Paradoxically, the Hindi film’s success in film markets other than India confirms this conclusion. To be popular in the Middle East, Central Asia, parts of Russia and Africa is to be a cinema for backward peoples as yet undisciplined by realism, reason and modernity. A cinema that doesn’t bear witness to the real world is either escapist entertainment that you can enjoy in an ironic way or something you choose to watch because you were socialised into this cinema as a child and watching Hindi movies is your way of staying connected to that lost hinterland, that Bharat-which-is-not-India.
To think in this way is understandable but wrong. There is a reason why the Bombay film is produced in Bombay and that reason is profit. The people who financed Hindi movies in Bombay (a thousand miles away from Hindi’s heartland) didn’t do it out of an attachment to Hindi or Urdu; they did it because Hindi/Urdu was something of a lingua franca in large parts of India and it made their movies accessible to the largest possible audience. This was the same reason that Parsi businessmen invested in the repertory companies that constituted the Parsi theatre and preceded the Hindi film industry. The Parsi theatre was agnostic about language: it experimented with plays in Gujarati, Marathi, even English, but settled on Hindi/Urdu as its most profitable medium.
The Bombay film doesn’t routinely use phonetic nuance to indicate class in the way that an American film might use dialect. Even the accent Hindi films use to indicate rustic speech is a confected dialect designed to indicate a generic villager, untethered to a specific region or place. Bombay’s cinema has ways of rendering Madrasis, Bengalis, Goans and Pathans as stock types, but it has no interest in mimetic realism because the effects it wants to produce aren’t aimed at a linguistically homogeneous audience. It tries to stage melancholy and joy, laughter and tears, anger and love in Bijnor, Bangalore, Barabanki and Bombay. So it is indifferent to local usage in speech or behaviour, the stock-in-trade of literary and cinematic realism in single-language countries like America or France.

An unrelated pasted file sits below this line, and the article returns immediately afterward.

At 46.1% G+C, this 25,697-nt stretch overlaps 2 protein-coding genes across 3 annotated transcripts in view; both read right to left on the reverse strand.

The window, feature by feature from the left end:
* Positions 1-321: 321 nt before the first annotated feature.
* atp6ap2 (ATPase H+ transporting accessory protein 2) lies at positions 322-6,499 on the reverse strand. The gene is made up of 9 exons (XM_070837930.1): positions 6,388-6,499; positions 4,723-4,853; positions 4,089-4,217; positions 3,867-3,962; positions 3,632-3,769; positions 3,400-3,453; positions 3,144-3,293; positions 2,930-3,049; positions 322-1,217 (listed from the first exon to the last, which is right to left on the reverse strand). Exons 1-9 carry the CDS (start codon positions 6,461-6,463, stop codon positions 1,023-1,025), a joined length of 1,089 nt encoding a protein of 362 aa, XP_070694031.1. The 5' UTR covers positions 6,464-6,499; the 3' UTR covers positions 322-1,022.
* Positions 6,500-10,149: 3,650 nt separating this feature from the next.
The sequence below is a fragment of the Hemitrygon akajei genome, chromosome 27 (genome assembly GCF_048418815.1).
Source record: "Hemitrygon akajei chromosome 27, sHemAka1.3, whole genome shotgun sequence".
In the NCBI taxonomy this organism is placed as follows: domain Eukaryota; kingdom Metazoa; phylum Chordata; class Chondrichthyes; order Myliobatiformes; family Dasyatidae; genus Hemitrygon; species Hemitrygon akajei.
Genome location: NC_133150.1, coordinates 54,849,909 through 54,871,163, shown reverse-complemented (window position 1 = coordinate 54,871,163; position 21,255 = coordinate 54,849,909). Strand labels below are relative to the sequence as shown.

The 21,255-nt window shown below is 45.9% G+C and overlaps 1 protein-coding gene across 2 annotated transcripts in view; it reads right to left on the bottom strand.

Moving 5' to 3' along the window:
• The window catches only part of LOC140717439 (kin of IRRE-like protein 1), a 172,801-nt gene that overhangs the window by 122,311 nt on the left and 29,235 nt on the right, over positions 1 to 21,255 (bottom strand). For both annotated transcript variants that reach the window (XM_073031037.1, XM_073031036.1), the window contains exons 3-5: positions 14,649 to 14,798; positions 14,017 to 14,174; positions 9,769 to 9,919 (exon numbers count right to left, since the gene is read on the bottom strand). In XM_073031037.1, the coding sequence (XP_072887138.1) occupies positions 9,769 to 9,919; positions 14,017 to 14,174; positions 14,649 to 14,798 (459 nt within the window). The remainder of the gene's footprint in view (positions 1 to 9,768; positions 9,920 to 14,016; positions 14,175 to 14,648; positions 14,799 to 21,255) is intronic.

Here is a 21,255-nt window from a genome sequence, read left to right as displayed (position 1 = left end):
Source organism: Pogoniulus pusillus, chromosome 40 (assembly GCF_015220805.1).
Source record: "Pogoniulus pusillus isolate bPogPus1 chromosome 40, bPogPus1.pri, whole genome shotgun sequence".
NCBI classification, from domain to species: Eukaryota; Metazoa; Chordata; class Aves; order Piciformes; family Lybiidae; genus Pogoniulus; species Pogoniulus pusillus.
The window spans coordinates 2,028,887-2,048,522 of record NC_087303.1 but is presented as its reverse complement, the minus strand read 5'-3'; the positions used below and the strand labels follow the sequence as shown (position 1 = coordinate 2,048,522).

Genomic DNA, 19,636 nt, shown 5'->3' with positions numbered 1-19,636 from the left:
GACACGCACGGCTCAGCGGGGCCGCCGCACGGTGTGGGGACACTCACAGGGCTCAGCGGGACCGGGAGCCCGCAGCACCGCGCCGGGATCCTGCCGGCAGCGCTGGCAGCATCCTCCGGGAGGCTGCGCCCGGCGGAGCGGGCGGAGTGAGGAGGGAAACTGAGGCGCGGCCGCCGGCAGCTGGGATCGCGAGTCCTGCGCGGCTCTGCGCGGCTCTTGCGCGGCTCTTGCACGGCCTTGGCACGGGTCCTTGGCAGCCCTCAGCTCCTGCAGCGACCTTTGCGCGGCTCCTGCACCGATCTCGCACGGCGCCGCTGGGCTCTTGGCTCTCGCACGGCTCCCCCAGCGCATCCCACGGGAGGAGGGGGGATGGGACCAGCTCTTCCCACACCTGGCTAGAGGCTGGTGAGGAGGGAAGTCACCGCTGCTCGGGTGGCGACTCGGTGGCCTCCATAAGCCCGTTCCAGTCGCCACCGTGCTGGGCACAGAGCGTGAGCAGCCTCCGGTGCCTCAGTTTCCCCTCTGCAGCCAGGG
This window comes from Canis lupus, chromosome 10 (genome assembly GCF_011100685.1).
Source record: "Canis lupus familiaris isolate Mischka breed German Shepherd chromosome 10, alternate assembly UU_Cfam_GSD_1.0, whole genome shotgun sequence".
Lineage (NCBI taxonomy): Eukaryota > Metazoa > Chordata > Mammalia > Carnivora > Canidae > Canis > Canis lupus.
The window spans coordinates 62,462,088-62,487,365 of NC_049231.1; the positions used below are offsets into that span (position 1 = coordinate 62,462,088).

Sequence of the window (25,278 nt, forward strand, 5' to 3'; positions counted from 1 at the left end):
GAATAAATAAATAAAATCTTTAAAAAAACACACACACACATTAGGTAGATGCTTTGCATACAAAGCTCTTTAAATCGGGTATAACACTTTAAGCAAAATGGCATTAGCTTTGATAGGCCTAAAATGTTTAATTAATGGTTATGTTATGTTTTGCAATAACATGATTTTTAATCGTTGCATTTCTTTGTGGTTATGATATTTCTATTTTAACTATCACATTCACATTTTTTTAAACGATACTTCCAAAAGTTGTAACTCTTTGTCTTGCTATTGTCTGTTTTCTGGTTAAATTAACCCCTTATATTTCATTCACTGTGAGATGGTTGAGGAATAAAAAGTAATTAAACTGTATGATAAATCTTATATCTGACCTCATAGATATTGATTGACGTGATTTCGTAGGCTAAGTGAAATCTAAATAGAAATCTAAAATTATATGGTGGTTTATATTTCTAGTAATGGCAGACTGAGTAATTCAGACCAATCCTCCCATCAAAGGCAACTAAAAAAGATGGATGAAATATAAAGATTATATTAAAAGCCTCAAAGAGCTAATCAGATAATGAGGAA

Long live stereotype: Mehmood, Pran, Paresh Raval and Johnny Lever in stock-in-trade roles
The cruel money-lender, the country bumpkin, the big city businessman, the honest engineeer are always archetypes and every film has songs because songs are springboards to feeling, they transport a diverse audience via music into a medley of emotional states. The silent era was a good time to be an Indian film-maker: there was no language to fracture the market. Music did for the talkie what silence did for the early feature: it helped consolidate a pan-Indian audience.
So Rushdie’s right—and he isn’t. Much of the output of Bombay’s film industry is trashy, but the aesthetic that makes the bad films is also responsible for the good ones. Hindi cinema happened when actors, directors, producers, composers, lyricists and dialogue writers got together to make unsubsidised films for a subcontinental audience. Far from being a cul-de-sac, the Bombay film has been a hugely successful answer to a great and abiding question: how do you make popular art for a diverse people?